Stereoscopic views of Tropical Storm Olga in the Gulf of Mexico

October 25th, 2019 |

GOES-16 (left) and GOES-17 (right) Red Visible (0.64 µm) imagery, 1230 – 2350 UTC on 24 October 2019. To view in three dimensions, cross your eyes until 3 images are apparent, and focus on the image in the middle (Click to animate)

GOES-16 (left) and GOES-17 (right) Red Visible (0.64 µm) imagery, 1240 – 2350 UTC on 25 October 2019. To view in three dimensions, cross your eyes until 3 images are apparent, and focus on the image in the middle (Click to animate)

GOES-16 and GOES-17, although separated by 60 of longitude, can be combined to create stereoscopic imagery in the Gulf of Mexico. The top-most animation, from 24 October 2019, shows the disturbance in the southwest Gulf of Mexico that ulimately becomes Tropical Storm Olga. The bottom animation is from 25 October, a day when the low-level circulation of the storm is apparent.

Tropical Storm Olga is at the northern edge of a very moist airmass as determined from Microwave measurements.  The MIMIC animation, below, from this site, shows the extent of the moist region.  (The moisture associated with Pablo is also apparent)  Dry air moving into the Gulf of Mexico from Texas is restricting the horizontal extent of the moisture. That front moving into the Gulf is expected to overtake Olga as it transitions to an extratropical storm. Heavy rains with this system have already moved into Louisiana and Mississippi.

Microwave-derived Total Precipitable Water, hourly for the 24 hours ending at 21 UTC on 25 October 2019 (Click to enlarge)

For more information on Tropical Storm Olga, refer to the website of the National Hurricane Center. Interests along the Gulf Coast and inland should pay attention to this storm.

Tropical Storm Pablo in the East Atlantic Ocean

October 25th, 2019 |

GOES-16 “Red” Visible (0.64 µm, left) and “Clean” Infrared Window (10.3 µm, right) images [click to play animation | MP4]

GOES-16 “Red” Visible (0.64 µm, left) and “Clean” Infrared Window (10.3 µm, right) images [click to play animation | MP4]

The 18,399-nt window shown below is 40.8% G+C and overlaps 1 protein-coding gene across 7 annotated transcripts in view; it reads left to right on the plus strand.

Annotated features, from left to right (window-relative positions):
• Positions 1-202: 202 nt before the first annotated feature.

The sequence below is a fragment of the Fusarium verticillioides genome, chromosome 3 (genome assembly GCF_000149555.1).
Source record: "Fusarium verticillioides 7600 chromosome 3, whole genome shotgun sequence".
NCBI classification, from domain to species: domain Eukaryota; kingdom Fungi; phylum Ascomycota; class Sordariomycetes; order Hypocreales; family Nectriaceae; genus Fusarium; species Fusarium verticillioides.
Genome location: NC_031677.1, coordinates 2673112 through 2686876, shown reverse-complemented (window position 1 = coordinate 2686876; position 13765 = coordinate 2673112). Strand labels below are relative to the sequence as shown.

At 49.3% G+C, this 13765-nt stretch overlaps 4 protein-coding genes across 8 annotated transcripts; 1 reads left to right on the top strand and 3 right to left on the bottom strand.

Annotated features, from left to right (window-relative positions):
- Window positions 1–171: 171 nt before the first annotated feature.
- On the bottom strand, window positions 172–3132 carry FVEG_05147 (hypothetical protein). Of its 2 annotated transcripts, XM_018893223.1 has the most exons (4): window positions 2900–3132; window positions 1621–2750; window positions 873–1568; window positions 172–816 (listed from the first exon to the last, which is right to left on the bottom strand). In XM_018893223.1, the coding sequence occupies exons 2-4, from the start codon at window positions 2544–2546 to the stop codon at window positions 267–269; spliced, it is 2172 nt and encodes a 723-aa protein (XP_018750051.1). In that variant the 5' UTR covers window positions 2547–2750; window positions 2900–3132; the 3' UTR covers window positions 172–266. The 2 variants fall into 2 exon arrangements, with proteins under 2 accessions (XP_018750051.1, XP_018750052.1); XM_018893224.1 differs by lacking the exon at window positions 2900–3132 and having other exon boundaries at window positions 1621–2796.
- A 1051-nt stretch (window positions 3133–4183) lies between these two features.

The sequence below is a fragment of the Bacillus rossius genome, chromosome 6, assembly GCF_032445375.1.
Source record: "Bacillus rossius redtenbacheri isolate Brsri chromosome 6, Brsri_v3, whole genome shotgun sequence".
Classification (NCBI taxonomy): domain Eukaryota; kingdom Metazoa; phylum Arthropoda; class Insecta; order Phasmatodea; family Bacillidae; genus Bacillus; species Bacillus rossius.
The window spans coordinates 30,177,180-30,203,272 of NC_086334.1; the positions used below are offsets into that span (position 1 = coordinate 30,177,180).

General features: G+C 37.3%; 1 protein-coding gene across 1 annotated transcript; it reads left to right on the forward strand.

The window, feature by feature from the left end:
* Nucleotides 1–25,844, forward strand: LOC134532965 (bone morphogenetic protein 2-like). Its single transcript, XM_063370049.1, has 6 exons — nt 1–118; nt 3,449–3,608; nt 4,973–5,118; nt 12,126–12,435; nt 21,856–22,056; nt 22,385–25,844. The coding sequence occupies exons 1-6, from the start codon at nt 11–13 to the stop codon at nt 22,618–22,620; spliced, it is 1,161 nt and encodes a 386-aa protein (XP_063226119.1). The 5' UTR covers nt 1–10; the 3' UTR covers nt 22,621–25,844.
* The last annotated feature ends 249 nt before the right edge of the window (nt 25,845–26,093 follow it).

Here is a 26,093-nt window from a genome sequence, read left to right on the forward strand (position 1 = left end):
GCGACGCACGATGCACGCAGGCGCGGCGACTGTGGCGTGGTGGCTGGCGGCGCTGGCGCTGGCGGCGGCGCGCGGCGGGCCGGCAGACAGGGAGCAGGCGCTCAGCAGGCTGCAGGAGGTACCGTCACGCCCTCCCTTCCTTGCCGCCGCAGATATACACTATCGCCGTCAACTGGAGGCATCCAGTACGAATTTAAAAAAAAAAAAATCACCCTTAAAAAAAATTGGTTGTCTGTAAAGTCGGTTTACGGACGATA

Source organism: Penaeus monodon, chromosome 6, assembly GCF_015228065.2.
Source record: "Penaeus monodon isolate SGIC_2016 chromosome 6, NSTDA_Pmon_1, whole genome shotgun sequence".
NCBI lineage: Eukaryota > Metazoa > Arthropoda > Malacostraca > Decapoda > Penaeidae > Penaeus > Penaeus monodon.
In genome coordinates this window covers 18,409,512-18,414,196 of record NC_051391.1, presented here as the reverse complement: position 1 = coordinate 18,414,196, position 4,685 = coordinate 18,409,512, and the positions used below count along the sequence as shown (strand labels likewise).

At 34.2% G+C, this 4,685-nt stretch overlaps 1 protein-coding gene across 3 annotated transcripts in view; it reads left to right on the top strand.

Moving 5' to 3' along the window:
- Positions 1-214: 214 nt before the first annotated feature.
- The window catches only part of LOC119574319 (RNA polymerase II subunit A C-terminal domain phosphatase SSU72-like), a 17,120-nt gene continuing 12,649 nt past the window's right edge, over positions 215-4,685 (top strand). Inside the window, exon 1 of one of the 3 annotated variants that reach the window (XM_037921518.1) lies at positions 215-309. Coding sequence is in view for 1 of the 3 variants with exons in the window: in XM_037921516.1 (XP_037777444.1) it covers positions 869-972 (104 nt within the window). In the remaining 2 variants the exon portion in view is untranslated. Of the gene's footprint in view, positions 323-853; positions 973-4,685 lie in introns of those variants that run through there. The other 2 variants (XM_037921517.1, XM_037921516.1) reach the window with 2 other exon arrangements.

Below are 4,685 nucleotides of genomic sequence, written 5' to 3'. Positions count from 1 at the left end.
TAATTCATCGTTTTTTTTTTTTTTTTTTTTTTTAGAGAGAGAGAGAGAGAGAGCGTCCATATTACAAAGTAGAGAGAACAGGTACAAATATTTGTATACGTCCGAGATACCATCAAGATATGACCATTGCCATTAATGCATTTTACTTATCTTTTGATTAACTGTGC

GOES-16 (GOES-East) “Red” Visible (0.64 µm) and “Clean” Infrared Window (10.3 µm) images (above) displayed the compact circulation and pinhole eye of Tropical Storm Pablo which developed in the East Atlantic Ocean on 25 October 2019.

A toggle between Suomi NPP VIIRS True Color Red-Green-Blue (RGB) and Infrared Window (11.45 µm) images viewed using RealEarth  provided a higher-resolution view of Pablo around 15 UTC (below).

Suomi NPP VIIRS True Color RGB and Infrared Window (11.45 µm) images [click to enlarge]

Suomi NPP VIIRS True Color RGB and Infrared Window (11.45 µm) images [click to enlarge]

A larger-scale view of the VIIRS images (below) showed that the compact Pablo was embedded within a broad anomalously-deep area of low pressure over the eastern Atlantic.

Suomi NPP VIIRS True Color RGB and Infrared Window (11.45 µm) images [click to enlarge]

Suomi NPP VIIRS True Color RGB and Infrared Window (11.45 µm) images [click to enlarge]

===== 26 October Update =====

GOES-16 “Red” Visible (0.64 µm, top) and “Clean” Infrared Window (10.3 µm, bottom) images [click to play animation | MP4]

GOES-16 “Red” Visible (0.64 µm, top) and “Clean” Infrared Window (10.3 µm, bottom) images [click to play animation | MP4]

GOES-16 Visible and Infrared images (above) showed Tropical Storm Pablo southwest of the Azores on 26 October.

After sunset, GOES-16 Infrared images (below) captured Pablo as it pass across the Azores, southeast of Santa Maria (LPAZ) — during that time, the tropical cyclone lost its intermittent eye feature.

GOES-16 “Clean” Infrared Window (10.3 µm) images [click to play animation | MP4]

GOES-16 “Clean” Infrared Window (10.3 µm) images [click to play animation | MP4]